There’s a loneliness in being the only one; it resonates throughout Zakiya Dalila Harris’s imaginative and audacious debut novel. The heroine is Nella Rogers, an ambitious black editorial assistant at Wagner Books, a prestigious American publishing house where white Ivy League graduates with trust funds take on low-wage editorial salaries in order to ascend the corporate ladder. When Nella joins, it’s been well over two decades since Wagner’s brilliant but scandal-engulfed black editor fled New York City, desperately scratching her itching scalp – a cleverly placed hint of the way Harris’s novel will use the importance of hair products in the lives of black women to startling effect.
Nella represents a new, younger generation of would-be editors hoping to infuse cultural diversity and equity into an industry that has historically excluded people of colour. She’s been there for two years, and she’s ripe for a promotion. But her boss implies that Nella’s focus is off-kilter: “I wish you’d put half the effort you put into those extracurricular diversity meetings into working on the core requirements.”
The work environment at Wagner is one where “open-space assistants” subsist on leftovers and fruit while their superiors dine at swanky restaurants and vacation in summer homes. Career stagnation is both a risk and a reality. Enter a fresh “OBG” or Other Black Girl, Hazel-May McCall, smelling distinctly of Brown Buttah, a fragant cocoa butter hair product that’s also a staple in Nella’s haircare regimen.
The girl had a wide, symmetrical face, and two almond-colored eyes perfectly spaced between a Lena Horne nose and a generous forehead. Her skin was a shade or two darker than Nella’s maple complexion, falling somewhere between hickory and pecan. And her locs – each one as thick as a bubble tea straw and longer than her arms – started out as a deep brown, then turned blonde as they continued past her ears. She’d gathered a bunch and piled them on top of her head in a bun; the locs that hadn’t made it hung loosely around the nape of her neck.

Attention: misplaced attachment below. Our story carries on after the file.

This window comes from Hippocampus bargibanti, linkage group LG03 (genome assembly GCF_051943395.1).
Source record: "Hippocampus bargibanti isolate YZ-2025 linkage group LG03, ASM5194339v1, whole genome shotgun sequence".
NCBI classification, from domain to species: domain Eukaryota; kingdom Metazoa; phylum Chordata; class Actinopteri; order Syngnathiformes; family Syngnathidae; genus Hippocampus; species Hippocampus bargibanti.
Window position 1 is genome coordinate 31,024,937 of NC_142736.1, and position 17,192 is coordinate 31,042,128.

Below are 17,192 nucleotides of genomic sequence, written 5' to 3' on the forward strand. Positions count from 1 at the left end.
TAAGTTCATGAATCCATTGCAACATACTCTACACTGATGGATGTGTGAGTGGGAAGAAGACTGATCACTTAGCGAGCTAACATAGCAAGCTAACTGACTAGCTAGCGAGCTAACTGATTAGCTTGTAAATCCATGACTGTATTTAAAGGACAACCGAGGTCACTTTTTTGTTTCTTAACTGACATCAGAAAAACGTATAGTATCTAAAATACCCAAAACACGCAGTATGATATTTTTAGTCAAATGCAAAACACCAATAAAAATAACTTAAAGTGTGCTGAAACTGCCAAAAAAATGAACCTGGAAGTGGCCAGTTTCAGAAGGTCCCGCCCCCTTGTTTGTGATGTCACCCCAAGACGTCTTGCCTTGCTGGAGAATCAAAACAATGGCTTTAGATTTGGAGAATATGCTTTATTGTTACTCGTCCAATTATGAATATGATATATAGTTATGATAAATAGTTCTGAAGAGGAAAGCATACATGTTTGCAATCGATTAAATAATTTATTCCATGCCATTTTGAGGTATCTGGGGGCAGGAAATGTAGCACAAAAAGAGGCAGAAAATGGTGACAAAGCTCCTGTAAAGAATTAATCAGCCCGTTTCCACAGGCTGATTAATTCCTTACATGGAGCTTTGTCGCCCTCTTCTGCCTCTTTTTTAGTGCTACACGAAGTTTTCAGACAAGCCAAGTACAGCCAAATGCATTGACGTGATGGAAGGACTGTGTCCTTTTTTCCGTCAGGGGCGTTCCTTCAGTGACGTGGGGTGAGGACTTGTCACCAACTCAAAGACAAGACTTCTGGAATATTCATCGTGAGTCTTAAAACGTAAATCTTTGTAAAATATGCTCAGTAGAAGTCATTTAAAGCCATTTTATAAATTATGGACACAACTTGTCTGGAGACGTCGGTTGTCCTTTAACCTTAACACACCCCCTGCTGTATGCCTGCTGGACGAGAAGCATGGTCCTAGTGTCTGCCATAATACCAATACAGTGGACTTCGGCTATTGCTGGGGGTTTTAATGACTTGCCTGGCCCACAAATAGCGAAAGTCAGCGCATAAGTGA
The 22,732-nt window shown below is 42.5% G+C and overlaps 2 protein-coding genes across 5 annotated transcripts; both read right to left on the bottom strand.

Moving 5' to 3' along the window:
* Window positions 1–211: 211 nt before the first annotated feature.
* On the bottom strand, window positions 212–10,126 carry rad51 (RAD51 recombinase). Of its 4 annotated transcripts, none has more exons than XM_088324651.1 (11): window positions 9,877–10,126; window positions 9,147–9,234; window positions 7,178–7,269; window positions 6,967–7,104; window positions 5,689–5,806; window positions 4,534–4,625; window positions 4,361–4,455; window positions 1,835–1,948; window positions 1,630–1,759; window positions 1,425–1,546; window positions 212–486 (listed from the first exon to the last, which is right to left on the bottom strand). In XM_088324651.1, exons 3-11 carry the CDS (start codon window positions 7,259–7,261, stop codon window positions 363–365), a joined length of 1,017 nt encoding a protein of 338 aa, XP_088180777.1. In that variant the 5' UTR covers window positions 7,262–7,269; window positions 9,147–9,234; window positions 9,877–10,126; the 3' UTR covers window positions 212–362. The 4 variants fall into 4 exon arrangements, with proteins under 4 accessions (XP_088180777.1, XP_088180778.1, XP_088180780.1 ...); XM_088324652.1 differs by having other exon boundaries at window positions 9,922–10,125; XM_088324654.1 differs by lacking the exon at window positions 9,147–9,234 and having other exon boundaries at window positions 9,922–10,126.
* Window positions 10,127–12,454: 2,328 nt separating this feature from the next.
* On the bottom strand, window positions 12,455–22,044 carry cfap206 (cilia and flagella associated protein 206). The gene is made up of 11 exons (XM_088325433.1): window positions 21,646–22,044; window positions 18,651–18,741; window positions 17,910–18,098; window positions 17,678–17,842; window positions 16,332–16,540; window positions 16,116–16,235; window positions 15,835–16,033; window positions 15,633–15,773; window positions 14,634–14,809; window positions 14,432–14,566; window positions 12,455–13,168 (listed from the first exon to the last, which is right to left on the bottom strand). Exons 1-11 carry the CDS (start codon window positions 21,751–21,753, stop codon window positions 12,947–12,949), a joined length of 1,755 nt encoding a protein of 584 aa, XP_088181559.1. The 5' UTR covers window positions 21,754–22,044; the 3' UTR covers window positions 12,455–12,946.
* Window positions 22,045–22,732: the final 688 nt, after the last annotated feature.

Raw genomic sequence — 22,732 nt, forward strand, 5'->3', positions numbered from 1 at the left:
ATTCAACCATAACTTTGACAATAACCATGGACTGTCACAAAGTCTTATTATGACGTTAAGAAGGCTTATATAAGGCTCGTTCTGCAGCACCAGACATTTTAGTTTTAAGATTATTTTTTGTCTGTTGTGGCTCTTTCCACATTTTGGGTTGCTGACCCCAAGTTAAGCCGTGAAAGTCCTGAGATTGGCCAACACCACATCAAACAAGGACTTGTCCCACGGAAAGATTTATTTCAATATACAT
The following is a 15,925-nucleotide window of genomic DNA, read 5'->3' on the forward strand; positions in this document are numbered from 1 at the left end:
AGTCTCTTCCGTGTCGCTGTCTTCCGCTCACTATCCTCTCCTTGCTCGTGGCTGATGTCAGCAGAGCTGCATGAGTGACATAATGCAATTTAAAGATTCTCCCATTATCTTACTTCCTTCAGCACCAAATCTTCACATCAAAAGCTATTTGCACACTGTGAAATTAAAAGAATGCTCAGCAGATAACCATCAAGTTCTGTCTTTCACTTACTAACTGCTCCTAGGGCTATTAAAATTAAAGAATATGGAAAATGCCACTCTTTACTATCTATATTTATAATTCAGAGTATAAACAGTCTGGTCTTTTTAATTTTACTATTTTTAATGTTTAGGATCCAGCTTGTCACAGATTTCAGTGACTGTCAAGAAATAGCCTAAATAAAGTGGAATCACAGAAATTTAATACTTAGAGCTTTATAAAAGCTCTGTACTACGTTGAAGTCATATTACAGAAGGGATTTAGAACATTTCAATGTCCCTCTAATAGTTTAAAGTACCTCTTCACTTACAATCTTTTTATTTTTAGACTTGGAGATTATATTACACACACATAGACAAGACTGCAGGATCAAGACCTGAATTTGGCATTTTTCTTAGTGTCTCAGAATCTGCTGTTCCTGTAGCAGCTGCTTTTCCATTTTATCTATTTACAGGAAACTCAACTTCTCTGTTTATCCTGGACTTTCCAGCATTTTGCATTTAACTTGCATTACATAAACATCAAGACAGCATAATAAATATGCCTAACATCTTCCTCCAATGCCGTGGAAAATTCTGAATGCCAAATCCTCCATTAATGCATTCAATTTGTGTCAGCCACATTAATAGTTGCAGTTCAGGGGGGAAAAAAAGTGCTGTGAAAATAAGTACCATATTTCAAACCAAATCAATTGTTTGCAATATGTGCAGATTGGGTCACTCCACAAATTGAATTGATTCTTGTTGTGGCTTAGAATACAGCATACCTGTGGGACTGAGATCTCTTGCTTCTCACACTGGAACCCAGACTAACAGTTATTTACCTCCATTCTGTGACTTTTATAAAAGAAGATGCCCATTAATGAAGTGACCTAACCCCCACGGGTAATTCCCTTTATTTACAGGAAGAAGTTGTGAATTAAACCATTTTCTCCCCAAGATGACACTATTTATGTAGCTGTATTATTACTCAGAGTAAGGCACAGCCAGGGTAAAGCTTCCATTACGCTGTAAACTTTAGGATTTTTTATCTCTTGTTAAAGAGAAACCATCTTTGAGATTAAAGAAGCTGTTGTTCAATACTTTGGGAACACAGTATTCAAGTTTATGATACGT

This passage is telling for many reasons, not least of which is the importance of skin colour and hair in African American culture, a holdover from slavery and colonisation. Nella grew up with permed hair, but has gone natural with partial success. Unlike Hazel, she doesn’t yet possess the confidence or knowledge to finesse her natural do in a conservative workplace.
Still, Nella’s happy to have another black woman in the office and quickly takes Hazel into her confidence, showing her how to manage their fickle bosses. But shortly after Hazel’s arrival, Nella starts to receive anonymous threatening notes telling her to leave Wagner Books. And here begins the kind of office intrigue that’s bound to make The Other Black Girl a book to discuss. Hazel comes across initially as perfection itself, with a handsome, well-connected artist boyfriend and a winning personality that allows her to code-switch fluidly: speaking in a manner designed to assuage white anxiety around people of colour, and playing up her down-to-earth, Harlem-born black activist credentials in a way that makes the white staff feel comfortably “woke”. Nella’s chance at a promotion withers when she gives honest feedback on a novel written by one of Wagner’s bestselling white male authors that features an ill-conceived pregnant black opioid addict named Shartricia Daniels. When asked for her take on the book, Hazel doesn’t object to the stereotypes.
There are moments when The Other Black Girl feels like two novels woven together as one: a satire that uproots the insidious ways race and class merge in office dialogue and politics, and a thriller with echoes of the great science fiction writer Octavia Butler. I wish Harris had been given more room to set up consistent signposts, and to delve more deeply into some of the secondary characters and subplots for greater clarity and balance. But it is true that daring novels often break with form and take chances. Readers should relish this glimpse into the publishing world and its original take on black professional women striving to hold on to their authentic selves and their tresses.